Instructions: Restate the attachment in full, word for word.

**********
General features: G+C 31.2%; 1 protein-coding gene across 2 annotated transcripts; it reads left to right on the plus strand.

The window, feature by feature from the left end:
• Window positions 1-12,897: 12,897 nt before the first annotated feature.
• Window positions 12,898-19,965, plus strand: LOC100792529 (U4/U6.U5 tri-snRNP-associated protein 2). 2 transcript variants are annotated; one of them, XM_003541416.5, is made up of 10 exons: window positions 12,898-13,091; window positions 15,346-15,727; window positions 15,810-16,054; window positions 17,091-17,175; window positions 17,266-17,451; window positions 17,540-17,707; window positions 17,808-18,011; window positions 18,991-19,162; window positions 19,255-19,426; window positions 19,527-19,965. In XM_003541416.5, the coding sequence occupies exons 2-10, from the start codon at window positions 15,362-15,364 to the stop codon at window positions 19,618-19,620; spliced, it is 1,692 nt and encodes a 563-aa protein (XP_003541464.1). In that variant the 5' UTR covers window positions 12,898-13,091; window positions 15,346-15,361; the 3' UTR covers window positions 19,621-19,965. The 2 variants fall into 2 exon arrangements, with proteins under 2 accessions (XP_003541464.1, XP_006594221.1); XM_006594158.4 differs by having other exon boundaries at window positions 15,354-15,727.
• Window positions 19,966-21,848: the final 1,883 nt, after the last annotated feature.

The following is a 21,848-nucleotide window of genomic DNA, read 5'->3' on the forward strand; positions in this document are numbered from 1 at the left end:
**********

General features: G+C 31.2%; 1 protein-coding gene across 2 annotated transcripts; it reads left to right on the plus strand.

The window, feature by feature from the left end:
• Window positions 1-12,897: 12,897 nt before the first annotated feature.
• Window positions 12,898-19,965, plus strand: LOC100792529 (U4/U6.U5 tri-snRNP-associated protein 2). 2 transcript variants are annotated; one of them, XM_003541416.5, is made up of 10 exons: window positions 12,898-13,091; window positions 15,346-15,727; window positions 15,810-16,054; window positions 17,091-17,175; window positions 17,266-17,451; window positions 17,540-17,707; window positions 17,808-18,011; window positions 18,991-19,162; window positions 19,255-19,426; window positions 19,527-19,965. In XM_003541416.5, the coding sequence occupies exons 2-10, from the start codon at window positions 15,362-15,364 to the stop codon at window positions 19,618-19,620; spliced, it is 1,692 nt and encodes a 563-aa protein (XP_003541464.1). In that variant the 5' UTR covers window positions 12,898-13,091; window positions 15,346-15,361; the 3' UTR covers window positions 19,621-19,965. The 2 variants fall into 2 exon arrangements, with proteins under 2 accessions (XP_003541464.1, XP_006594221.1); XM_006594158.4 differs by having other exon boundaries at window positions 15,354-15,727.
• Window positions 19,966-21,848: the final 1,883 nt, after the last annotated feature.

The following is a 21,848-nucleotide window of genomic DNA, read 5'->3' on the forward strand; positions in this document are numbered from 1 at the left end: